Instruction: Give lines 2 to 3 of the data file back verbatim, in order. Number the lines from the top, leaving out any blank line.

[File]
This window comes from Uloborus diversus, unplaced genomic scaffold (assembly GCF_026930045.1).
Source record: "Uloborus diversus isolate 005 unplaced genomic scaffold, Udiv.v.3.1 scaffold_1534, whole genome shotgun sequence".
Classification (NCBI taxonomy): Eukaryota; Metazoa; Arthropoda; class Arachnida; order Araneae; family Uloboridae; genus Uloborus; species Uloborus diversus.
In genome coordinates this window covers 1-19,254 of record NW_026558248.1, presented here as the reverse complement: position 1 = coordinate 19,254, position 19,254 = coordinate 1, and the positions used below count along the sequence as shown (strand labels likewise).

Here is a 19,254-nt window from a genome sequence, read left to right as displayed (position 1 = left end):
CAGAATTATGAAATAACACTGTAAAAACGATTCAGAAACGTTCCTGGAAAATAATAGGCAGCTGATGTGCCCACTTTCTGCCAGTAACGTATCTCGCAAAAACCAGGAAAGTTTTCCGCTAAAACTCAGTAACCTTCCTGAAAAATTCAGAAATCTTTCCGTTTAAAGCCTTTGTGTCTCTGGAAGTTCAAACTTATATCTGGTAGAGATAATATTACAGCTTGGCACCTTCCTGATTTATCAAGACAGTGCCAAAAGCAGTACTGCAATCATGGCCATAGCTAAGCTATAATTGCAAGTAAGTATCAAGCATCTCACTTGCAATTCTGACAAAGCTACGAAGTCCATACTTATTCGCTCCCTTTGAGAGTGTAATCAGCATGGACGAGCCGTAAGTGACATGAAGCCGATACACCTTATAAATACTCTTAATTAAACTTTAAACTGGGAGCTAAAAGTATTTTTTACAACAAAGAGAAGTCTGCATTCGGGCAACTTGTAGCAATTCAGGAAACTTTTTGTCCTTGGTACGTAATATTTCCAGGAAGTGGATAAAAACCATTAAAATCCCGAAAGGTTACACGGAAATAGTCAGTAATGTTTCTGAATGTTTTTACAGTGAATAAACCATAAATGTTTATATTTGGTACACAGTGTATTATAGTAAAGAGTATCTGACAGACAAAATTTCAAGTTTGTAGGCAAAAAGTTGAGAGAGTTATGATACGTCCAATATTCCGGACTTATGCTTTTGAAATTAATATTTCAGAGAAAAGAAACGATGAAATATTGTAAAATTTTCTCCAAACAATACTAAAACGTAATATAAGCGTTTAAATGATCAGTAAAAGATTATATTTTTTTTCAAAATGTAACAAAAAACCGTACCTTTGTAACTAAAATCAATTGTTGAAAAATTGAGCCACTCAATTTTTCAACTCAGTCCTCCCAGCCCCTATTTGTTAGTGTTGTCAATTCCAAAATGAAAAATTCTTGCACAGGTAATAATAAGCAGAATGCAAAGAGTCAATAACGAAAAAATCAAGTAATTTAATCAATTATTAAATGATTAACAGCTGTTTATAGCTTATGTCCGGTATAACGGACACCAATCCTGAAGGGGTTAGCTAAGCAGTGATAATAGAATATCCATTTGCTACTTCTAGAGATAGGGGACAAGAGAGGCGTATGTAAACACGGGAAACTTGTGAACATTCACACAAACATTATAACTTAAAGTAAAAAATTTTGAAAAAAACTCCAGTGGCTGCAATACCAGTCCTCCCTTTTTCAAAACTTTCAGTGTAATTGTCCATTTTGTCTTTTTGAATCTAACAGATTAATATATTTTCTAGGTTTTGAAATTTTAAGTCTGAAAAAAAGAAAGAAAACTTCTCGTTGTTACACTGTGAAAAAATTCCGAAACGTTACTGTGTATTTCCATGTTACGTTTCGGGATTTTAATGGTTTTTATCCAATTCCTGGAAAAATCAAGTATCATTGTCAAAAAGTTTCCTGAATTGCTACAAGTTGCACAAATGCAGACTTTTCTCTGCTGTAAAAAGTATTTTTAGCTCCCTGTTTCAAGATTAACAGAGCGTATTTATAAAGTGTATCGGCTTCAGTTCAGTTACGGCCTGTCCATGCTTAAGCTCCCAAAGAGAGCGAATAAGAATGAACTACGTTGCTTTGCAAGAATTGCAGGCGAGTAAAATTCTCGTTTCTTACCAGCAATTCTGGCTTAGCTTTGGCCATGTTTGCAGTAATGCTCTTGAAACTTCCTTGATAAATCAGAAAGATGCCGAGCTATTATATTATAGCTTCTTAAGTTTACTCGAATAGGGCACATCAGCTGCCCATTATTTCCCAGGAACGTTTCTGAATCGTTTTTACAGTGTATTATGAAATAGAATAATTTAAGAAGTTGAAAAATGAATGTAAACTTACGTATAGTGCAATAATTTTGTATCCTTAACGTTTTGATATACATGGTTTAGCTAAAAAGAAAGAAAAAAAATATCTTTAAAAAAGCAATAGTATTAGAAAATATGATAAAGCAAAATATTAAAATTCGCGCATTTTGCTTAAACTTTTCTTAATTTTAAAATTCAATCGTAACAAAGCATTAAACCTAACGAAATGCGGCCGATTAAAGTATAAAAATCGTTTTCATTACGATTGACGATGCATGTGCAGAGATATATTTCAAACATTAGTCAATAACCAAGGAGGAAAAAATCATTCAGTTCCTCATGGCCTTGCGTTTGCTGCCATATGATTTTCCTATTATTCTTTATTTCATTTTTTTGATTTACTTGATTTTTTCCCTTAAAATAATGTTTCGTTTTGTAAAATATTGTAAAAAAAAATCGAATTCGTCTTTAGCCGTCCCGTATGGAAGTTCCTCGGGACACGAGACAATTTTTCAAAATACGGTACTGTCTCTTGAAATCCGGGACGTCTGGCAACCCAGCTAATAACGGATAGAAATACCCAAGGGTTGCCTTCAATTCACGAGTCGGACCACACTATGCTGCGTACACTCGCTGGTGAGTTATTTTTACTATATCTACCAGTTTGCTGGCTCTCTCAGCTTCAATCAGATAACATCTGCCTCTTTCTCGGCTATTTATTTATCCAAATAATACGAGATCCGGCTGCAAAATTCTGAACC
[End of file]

Source record: "Uloborus diversus isolate 005 unplaced genomic scaffold, Udiv.v.3.1 scaffold_1534, whole genome shotgun sequence".
Classification (NCBI taxonomy): Eukaryota; Metazoa; Arthropoda; class Arachnida; order Araneae; family Uloboridae; genus Uloborus; species Uloborus diversus.